Two cities. Two teams. One game. One title.
This, it would seem, is what the football gods intended when they created the Troy vs. Piqua rivalry and ordained it one of the greatest in the history of high school football. This Friday, Troy and Piqua will meet for the 132nd time and it will have more meaning — and more at stake — than any meeting between the two in recent history.
Sure, the game has always been played for pride — and you can never short shrift just how much that pride means to both teams, both schools and both communities — but this game has an added sheen, as the winner will walk away with sole possession of the Greater Western Ohio Conference American North Division title.
It’s winner-takes-all. The loser of the game will have to settle for second place. There will be no sharing of anything with anyone when the final whistle blows Friday in Alexander Stadium.
For all the glorious history between the two teams, it’s been a long time since either team has been able to lay claim to sole possession of a conference, league or division title. In fact, you’d have to go back to a time before just about every player who will take the field in Friday’s game was even born.
Piqua’s last division title came in 2006, but that was was a shared title as both Piqua and Northmont both went 4-1 in the GWOC West Division. Troy’s last piece of a conference title came in 2000, when the now-defunct Greater Miami Valley Conference title was split three ways between Troy, Piqua and Butler.
To find the last time Troy won an outright title you have to go back to 1998, when a team led by Kris Dielman and Ryan Brewer blew through the rest of the GMVC to lay claim to the crown. The Indians’ last outright title was in 1994, when Bryan Magoteaux and Antwon Jones helped lead the team to a 10-0 regular season and an eventual spot in the Division II state semifinals.
In other words, a lifetime ago for the Trojans and Indians who will play for it all this Friday.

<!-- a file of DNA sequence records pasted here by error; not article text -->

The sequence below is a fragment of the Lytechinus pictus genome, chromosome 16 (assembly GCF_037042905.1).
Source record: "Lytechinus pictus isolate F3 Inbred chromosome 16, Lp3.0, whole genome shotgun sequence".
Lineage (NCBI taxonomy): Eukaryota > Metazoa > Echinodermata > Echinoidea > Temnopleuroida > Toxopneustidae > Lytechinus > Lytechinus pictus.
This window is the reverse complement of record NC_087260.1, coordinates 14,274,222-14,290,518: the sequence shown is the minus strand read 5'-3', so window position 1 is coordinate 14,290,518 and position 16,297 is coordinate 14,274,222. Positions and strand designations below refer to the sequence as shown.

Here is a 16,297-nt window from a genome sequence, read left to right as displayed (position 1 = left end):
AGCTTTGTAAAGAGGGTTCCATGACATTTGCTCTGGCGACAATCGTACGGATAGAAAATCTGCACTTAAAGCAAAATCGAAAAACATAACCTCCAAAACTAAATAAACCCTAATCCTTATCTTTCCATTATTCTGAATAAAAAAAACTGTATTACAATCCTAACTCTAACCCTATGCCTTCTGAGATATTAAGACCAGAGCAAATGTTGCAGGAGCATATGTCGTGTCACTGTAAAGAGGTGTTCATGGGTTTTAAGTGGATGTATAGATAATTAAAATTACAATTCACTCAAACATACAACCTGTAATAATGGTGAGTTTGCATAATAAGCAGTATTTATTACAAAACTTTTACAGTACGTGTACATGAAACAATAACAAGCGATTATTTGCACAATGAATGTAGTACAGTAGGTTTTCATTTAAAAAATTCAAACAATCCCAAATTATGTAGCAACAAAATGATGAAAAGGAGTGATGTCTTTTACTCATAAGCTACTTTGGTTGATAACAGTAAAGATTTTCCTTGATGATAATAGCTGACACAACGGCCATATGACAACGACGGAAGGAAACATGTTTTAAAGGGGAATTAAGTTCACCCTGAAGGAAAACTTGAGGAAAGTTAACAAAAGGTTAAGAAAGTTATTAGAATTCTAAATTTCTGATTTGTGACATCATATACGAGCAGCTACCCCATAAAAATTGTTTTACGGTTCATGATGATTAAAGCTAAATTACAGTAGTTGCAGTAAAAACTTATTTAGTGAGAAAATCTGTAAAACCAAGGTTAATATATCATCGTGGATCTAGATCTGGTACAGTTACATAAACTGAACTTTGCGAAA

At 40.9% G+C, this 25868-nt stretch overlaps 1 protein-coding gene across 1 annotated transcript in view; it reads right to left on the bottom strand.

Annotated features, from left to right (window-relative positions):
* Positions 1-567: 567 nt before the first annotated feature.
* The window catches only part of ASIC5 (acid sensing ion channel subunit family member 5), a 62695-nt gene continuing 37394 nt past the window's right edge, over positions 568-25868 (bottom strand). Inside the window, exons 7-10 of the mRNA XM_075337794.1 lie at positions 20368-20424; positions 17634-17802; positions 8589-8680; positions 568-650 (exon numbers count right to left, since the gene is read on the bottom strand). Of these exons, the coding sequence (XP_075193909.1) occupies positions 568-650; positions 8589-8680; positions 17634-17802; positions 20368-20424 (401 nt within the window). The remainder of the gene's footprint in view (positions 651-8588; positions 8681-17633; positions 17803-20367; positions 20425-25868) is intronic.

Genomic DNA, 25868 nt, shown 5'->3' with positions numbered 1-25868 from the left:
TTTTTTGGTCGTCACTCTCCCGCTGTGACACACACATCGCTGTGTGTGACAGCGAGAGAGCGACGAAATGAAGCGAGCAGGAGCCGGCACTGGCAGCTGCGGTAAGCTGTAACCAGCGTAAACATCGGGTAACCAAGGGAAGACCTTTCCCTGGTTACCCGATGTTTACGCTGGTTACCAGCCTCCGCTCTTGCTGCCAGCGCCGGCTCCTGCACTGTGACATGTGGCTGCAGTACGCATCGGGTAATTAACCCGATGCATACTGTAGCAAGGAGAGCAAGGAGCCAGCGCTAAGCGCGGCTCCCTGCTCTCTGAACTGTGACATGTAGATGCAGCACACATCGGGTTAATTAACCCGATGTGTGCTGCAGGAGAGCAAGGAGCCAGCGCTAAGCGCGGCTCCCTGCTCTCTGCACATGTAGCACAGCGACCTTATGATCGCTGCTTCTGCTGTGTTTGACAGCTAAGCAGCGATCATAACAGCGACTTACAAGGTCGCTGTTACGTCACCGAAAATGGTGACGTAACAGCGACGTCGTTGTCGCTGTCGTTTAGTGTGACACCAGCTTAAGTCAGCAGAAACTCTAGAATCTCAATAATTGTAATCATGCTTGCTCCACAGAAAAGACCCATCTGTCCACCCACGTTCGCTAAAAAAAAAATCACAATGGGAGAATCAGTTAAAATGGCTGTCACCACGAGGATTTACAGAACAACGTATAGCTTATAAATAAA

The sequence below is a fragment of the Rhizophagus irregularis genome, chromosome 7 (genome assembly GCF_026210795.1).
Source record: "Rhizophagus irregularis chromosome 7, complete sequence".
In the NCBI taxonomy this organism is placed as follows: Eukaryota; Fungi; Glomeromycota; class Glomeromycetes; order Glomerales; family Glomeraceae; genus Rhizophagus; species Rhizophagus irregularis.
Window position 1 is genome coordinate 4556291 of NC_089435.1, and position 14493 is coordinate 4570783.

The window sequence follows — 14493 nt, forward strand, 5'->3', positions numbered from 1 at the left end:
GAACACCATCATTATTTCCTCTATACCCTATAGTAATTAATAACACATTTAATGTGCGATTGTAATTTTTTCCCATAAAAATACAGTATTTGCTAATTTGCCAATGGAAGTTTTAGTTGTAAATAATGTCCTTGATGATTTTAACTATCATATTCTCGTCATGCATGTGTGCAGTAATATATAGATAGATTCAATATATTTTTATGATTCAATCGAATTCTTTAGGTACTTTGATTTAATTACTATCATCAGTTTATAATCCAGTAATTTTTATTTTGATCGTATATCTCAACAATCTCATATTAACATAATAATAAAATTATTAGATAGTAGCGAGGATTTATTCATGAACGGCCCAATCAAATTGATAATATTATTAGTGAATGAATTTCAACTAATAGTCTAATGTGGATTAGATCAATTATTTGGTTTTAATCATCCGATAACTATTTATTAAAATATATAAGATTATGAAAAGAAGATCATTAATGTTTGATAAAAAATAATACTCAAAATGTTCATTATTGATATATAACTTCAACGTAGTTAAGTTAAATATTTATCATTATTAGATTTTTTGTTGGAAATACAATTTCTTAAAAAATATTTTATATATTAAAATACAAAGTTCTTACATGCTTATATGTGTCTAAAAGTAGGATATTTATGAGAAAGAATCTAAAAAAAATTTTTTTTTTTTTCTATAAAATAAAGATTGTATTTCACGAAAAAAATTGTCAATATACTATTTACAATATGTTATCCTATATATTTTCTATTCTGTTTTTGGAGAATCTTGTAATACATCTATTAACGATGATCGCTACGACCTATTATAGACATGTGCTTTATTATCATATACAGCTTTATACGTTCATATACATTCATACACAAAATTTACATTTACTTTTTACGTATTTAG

So when, exactly, is the last time Troy and Piqua played for a league, conference or division title? That’s not an easy question to answer, because it’s only been recently that the Troy-Piqua game was moved back to the final game of the regular season. Since 2012, the Trojans and Indians have played in the final game of the season. At no time in the past four years were both teams serious contenders for a division title.
Prior to 2012, the last time Troy and Piqua played in the final week of the regular season was a two-year stretch in 1988 and 1989. Before 1988, the last time the Trojans and Indians had played in the final game of the regular season was 1959. In the history of the rivalry — which dates back to the 1899 — the two teams have played in the final game of the season only 47 times, 39 of which were played prior to 1949, when the game was traditionally played as part of the Thanksgiving holiday weekend.
So while the two teams have played in historic match-ups that would go a long way in deciding who was crowned the division champion, many they took place in the middle of the season and both teams still had to win more division games in order to ultimately win a division title.
For example, in 1998, Troy won the GMVC title, while Piqua finished second in the conference. The two teams met in Week 8, however. So while Troy would win that game — and it would be Piqua’s lone GMVC loss — Troy still had to win its final two games against conference opponents Northmont and Greenville in order to claim the title. Had Troy stumbled in those final two games, the win over Piqua wouldn’t have mattered in the long run.
But that was then and this is now. The two teams not many expected to run the table in the American North — Troy because of its recent historical struggles and Piqua because of key injuries suffered early in the season — and finish 4-0 in North play heading into Week 10 have done just that.
This is it … Troy vs. Piqua for the whole shooting match. One team — and only one team — will be crowned champion.
It’s a game some have been waiting a lifetime to see.
Contact David Fong at firstname.lastname@example.org; follow him on Twitter @thefong